In 1955, the World Health Organization launched an ambitious campaign to eradicate malaria. The effort relied on new, synthetic antimalarial drugs such as chloroquine and a miraculous new insecticide called DDT. Initially, it went pretty well: several countries’ malaria rates plummeted. Then it fell apart. The malaria parasites became resistant to the new drugs, and the mosquitoes which transmit the disease became resistant to DDT. After two decades of work and a massive expenditure of money and effort, the WHO gave up. Once again, Plasmodium and Anopheles had kicked Homo‘s butt.
By the 1990s, a new generation of public health officials was ready to take another run at the problem. Armed with a wider spectrum of antimalarial compounds, campaigns such as Roll Back Malaria seemed well prepared to deal with the problem of drug resistance by the parasite. Insecticide resistance was a different story. As before, the WHO-sponsored effort would rely heavily on a single chemical class to combat mosquitoes. This time, the effort favored pyrethroids.
The WHO’s enthusiasm for pyrethroids was understandable. As insecticides go, they’re pretty spectacular. These compounds are either mixtures or derivatives of a natural plant product called pyrethrum. Pyrethrum is only modestly effective by itself, but in the late 1940s chemists discovered that mixing it with another compound, piperonyl butoxide, boosts its killing power dramatically. Since then, researchers have synthesized several variants of pyrethrum, such as permethrin and deltamethrin, that are even more effective. What really makes these pesticides blockbusters, though, is that they’re highly specific for arthropods; their human and environmental toxicities are extremely low.
Because they’re so effective and nontoxic, pyrethroids are now the dominant over-the-counter insecticides worldwide. If you walk into the hardware store to buy some bug spray, you’ll see what appears to be a huge variety of products, but a close reading of the ingredient lists reveals that they’re almost all the same. Raid Ant Killer, Ortho Garden Insecticide, generic wasp killer, and most of the other colorful containers are just different package designs. What you’re really looking at is shelf upon shelf of pyrethroids.
We should know better. Bacteria, viruses, fungi, and protozoans have repeatedly taught us the same fundamental lesson about adaptation: if you keep throwing one chemical at a class of organisms long enough, they’ll eventually get used to it. Inevitably, the same has now happened with insects and pyrethroids.
In the tropics, particularly Africa, pyrethroid resistance has become a major public health problem. Because malaria control in poor, hot countries relies so heavily on pyrethroid-treated bed nets, resistant mosquitoes can now bypass the only real barrier between them and their victims.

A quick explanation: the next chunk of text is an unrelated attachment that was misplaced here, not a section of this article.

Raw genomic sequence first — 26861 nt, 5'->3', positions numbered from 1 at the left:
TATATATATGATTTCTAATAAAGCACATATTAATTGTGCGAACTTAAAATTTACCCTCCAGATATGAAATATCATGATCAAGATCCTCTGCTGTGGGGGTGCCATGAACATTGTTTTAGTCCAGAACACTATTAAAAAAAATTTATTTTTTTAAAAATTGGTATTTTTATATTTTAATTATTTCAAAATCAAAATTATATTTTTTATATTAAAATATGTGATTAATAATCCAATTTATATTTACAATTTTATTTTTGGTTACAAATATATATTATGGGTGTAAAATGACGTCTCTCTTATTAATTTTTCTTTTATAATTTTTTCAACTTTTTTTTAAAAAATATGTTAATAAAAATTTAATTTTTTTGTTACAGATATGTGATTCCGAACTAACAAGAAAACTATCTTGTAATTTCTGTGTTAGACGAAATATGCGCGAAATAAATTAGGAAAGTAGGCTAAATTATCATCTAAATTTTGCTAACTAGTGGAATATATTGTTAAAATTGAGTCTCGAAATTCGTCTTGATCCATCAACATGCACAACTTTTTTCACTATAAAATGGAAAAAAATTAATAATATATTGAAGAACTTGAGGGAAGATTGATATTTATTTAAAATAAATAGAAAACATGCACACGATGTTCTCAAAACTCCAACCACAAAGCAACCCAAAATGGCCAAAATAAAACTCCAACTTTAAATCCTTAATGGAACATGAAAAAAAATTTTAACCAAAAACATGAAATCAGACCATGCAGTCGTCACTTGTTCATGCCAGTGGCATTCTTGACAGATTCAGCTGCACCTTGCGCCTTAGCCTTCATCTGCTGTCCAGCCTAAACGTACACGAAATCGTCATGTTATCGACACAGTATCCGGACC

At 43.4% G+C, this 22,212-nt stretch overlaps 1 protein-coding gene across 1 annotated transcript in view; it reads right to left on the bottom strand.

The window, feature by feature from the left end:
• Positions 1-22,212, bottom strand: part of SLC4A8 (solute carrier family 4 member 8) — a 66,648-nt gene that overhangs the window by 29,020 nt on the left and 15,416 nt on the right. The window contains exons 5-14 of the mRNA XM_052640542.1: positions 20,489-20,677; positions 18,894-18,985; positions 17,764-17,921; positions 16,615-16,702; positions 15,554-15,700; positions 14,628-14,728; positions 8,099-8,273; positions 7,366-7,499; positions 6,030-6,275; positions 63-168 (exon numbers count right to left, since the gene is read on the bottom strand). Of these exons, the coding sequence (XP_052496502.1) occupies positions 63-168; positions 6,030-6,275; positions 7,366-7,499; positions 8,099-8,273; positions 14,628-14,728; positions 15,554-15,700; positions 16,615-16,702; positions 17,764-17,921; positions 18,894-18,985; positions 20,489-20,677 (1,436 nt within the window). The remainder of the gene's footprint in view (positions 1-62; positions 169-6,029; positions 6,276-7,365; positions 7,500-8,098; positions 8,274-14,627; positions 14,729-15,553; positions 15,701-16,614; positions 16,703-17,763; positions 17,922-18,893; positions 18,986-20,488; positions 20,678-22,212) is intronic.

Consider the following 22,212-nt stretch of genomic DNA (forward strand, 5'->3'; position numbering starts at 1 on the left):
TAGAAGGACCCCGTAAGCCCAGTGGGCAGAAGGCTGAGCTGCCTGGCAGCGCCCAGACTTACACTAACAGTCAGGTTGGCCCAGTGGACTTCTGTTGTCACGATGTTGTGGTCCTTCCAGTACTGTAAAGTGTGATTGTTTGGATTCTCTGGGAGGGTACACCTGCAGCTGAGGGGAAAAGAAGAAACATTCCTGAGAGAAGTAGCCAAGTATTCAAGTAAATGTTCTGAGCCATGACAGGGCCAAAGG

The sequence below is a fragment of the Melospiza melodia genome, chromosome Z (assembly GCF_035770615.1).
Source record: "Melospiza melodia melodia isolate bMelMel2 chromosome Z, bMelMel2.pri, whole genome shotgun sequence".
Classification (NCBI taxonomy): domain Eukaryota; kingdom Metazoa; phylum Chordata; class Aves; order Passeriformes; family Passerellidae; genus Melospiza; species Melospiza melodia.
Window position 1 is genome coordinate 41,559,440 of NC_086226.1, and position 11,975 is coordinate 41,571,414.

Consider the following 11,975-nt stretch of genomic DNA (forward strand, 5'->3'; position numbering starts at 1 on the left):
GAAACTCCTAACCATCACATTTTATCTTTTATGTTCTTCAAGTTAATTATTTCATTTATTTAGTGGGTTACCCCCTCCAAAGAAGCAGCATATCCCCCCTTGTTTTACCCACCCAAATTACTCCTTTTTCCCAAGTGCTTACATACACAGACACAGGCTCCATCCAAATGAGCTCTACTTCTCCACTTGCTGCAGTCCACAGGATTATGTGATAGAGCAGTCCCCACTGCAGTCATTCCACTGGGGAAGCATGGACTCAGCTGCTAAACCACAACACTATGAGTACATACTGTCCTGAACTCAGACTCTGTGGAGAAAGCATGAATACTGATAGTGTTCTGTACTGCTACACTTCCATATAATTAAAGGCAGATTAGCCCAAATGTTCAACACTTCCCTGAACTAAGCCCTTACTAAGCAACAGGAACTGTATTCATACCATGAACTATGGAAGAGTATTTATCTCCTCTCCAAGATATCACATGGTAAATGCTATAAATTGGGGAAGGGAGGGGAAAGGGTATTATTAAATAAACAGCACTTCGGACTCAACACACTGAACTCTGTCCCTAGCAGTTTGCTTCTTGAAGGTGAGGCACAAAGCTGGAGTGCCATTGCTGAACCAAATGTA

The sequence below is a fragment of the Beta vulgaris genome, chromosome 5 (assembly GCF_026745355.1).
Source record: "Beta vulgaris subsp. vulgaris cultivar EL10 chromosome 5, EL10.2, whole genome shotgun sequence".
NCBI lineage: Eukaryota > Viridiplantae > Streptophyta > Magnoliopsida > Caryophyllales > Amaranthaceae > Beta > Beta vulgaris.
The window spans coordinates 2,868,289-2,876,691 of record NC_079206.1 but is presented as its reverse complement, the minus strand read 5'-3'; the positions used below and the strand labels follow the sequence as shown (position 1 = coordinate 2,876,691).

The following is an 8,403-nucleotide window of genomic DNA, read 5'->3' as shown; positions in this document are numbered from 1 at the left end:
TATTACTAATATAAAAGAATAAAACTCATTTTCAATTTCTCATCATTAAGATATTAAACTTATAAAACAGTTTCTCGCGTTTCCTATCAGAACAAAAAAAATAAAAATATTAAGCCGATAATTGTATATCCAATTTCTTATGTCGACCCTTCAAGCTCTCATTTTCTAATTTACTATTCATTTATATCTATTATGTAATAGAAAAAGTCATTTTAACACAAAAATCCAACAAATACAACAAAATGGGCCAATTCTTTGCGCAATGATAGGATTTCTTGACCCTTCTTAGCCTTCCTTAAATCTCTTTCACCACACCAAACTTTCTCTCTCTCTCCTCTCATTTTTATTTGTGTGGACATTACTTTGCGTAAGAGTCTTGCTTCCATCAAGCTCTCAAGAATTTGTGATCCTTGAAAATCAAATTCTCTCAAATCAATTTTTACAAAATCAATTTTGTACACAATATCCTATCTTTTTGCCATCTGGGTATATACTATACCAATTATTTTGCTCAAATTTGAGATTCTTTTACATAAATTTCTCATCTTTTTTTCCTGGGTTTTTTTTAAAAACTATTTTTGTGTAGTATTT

Using these compounds willy-nilly has also spawned other problems. The treated bed nets, plus indoor spraying, have placed heavy selective pressure on all of the other insects that live in close association with people. Bedbugs, for example.
Indeed, bedbug populations have become highly resistant to pyrethroids, which is why homeowners’ DIY efforts to control them seldom work out. There’s been some debate about where that resistance came from, but recent results on US bedbug populations suggest that this resurgent pest is an import. It’s possible – even likely – that widespread pyrethroid use to combat mosquito-borne diseases in developing countries has spawned these new populations of superbugs.
Switching to other pesticides may help, at least sometimes with some insects. A study in Benin found that bendiocarb-treated bed nets were very effective against pyrethroid-resistant mosquitoes. Unfortunately, bendiocarb is highly toxic to birds and fish, and acutely toxic to humans in high doses. Treating a bed net with it is probably okay, but it’s not the kind of thing that should be sprayed around the house by amateur exterminators.
Nor is chemical-switching a panacea. Turning back to bedbugs, it appears their pyrethroid-resistance mechanisms are many and varied. Deep sequencing analysis revealed that the pesticide-resistant strains in a US infestation carry multiple changes in multiple genes, including increased expression of general detoxifying enzymes that could be useful against a broad spectrum of chemicals.
The solution, if there is one, will have to be twofold. First, we need a sustained research effort to understand the basic mechanisms of insecticide resistance and find new compounds that can overcome it. Second, both pesticide makers and public health officials need to take more responsibility for how these products are actually being used in the field, with a special focus on the problem of resistance. Our approach to distributing these powerful and important chemicals needs a thorough debugging.
Akogbeto, M., Padonou, G., Bankole, H., Gazard, D., & Gbedjissi, G. (2011). Dramatic Decrease in Malaria Transmission after Large-Scale Indoor Residual Spraying with Bendiocarb in Benin, an Area of High Resistance of Anopheles gambiae to Pyrethroids American Journal of Tropical Medicine and Hygiene, 85 (4), 586-593 DOI: 10.4269/ajtmh.2011.10-0668
Adelman, Z., Kilcullen, K., Koganemaru, R., Anderson, M., Anderson, T., & Miller, D. (2011). Deep Sequencing of Pyrethroid-Resistant Bed Bugs Reveals Multiple Mechanisms of Resistance within a Single Population PLoS ONE, 6 (10) DOI: 10.1371/journal.pone.0026228